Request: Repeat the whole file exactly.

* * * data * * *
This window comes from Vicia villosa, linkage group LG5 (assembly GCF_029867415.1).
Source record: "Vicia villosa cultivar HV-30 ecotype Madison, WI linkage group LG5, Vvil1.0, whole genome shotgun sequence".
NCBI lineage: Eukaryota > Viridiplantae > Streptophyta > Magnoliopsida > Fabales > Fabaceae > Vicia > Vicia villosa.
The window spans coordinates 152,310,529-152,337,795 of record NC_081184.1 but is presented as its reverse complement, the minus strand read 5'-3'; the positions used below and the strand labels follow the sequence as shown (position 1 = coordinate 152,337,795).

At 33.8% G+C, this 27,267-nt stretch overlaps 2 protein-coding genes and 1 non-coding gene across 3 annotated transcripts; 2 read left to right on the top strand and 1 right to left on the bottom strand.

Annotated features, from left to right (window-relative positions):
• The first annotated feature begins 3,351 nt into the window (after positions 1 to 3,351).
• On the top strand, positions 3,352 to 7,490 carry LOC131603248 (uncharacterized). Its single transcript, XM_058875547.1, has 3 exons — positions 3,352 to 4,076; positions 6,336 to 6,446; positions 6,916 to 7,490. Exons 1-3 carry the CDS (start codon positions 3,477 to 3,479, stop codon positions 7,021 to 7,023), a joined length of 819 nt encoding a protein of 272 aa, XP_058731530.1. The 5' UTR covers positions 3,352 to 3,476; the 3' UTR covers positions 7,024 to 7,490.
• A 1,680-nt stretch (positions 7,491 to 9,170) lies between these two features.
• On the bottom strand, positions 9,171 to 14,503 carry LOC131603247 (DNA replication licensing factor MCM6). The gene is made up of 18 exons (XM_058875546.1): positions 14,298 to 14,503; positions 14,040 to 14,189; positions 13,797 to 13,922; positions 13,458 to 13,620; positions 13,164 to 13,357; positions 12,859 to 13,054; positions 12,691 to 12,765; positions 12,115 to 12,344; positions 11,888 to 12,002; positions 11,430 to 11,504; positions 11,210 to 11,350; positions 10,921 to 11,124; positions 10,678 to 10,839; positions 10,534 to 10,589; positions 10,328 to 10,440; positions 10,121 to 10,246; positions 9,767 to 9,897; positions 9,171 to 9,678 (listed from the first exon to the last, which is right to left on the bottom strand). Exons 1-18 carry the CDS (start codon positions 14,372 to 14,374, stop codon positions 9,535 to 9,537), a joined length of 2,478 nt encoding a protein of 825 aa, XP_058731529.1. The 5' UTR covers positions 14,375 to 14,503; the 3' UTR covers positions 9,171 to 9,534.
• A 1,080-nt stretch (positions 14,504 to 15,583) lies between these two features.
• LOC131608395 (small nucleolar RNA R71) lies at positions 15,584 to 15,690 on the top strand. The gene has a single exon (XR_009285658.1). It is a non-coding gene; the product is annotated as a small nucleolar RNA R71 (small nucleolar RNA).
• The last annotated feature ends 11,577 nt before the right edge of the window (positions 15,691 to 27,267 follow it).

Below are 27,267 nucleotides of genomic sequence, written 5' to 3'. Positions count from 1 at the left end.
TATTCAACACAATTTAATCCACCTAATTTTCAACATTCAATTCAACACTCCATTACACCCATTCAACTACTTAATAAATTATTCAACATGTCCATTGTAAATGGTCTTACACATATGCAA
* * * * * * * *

This window comes from Vicia villosa, linkage group LG5 (assembly GCF_029867415.1).
Source record: "Vicia villosa cultivar HV-30 ecotype Madison, WI linkage group LG5, Vvil1.0, whole genome shotgun sequence".
NCBI lineage: Eukaryota > Viridiplantae > Streptophyta > Magnoliopsida > Fabales > Fabaceae > Vicia > Vicia villosa.
The window spans coordinates 152,310,529-152,337,795 of record NC_081184.1 but is presented as its reverse complement, the minus strand read 5'-3'; the positions used below and the strand labels follow the sequence as shown (position 1 = coordinate 152,337,795).

At 33.8% G+C, this 27,267-nt stretch overlaps 2 protein-coding genes and 1 non-coding gene across 3 annotated transcripts; 2 read left to right on the top strand and 1 right to left on the bottom strand.

Annotated features, from left to right (window-relative positions):
• The first annotated feature begins 3,351 nt into the window (after positions 1 to 3,351).
• On the top strand, positions 3,352 to 7,490 carry LOC131603248 (uncharacterized). Its single transcript, XM_058875547.1, has 3 exons — positions 3,352 to 4,076; positions 6,336 to 6,446; positions 6,916 to 7,490. Exons 1-3 carry the CDS (start codon positions 3,477 to 3,479, stop codon positions 7,021 to 7,023), a joined length of 819 nt encoding a protein of 272 aa, XP_058731530.1. The 5' UTR covers positions 3,352 to 3,476; the 3' UTR covers positions 7,024 to 7,490.
• A 1,680-nt stretch (positions 7,491 to 9,170) lies between these two features.
• On the bottom strand, positions 9,171 to 14,503 carry LOC131603247 (DNA replication licensing factor MCM6). The gene is made up of 18 exons (XM_058875546.1): positions 14,298 to 14,503; positions 14,040 to 14,189; positions 13,797 to 13,922; positions 13,458 to 13,620; positions 13,164 to 13,357; positions 12,859 to 13,054; positions 12,691 to 12,765; positions 12,115 to 12,344; positions 11,888 to 12,002; positions 11,430 to 11,504; positions 11,210 to 11,350; positions 10,921 to 11,124; positions 10,678 to 10,839; positions 10,534 to 10,589; positions 10,328 to 10,440; positions 10,121 to 10,246; positions 9,767 to 9,897; positions 9,171 to 9,678 (listed from the first exon to the last, which is right to left on the bottom strand). Exons 1-18 carry the CDS (start codon positions 14,372 to 14,374, stop codon positions 9,535 to 9,537), a joined length of 2,478 nt encoding a protein of 825 aa, XP_058731529.1. The 5' UTR covers positions 14,375 to 14,503; the 3' UTR covers positions 9,171 to 9,534.
• A 1,080-nt stretch (positions 14,504 to 15,583) lies between these two features.
• LOC131608395 (small nucleolar RNA R71) lies at positions 15,584 to 15,690 on the top strand. The gene has a single exon (XR_009285658.1). It is a non-coding gene; the product is annotated as a small nucleolar RNA R71 (small nucleolar RNA).
• The last annotated feature ends 11,577 nt before the right edge of the window (positions 15,691 to 27,267 follow it).

Below are 27,267 nucleotides of genomic sequence, written 5' to 3'. Positions count from 1 at the left end.
TATTCAACACAATTTAATCCACCTAATTTTCAACATTCAATTCAACACTCCATTACACCCATTCAACTACTTAATAAATTATTCAACATGTCCATTGTAAATGGTCTTACACATATGCAA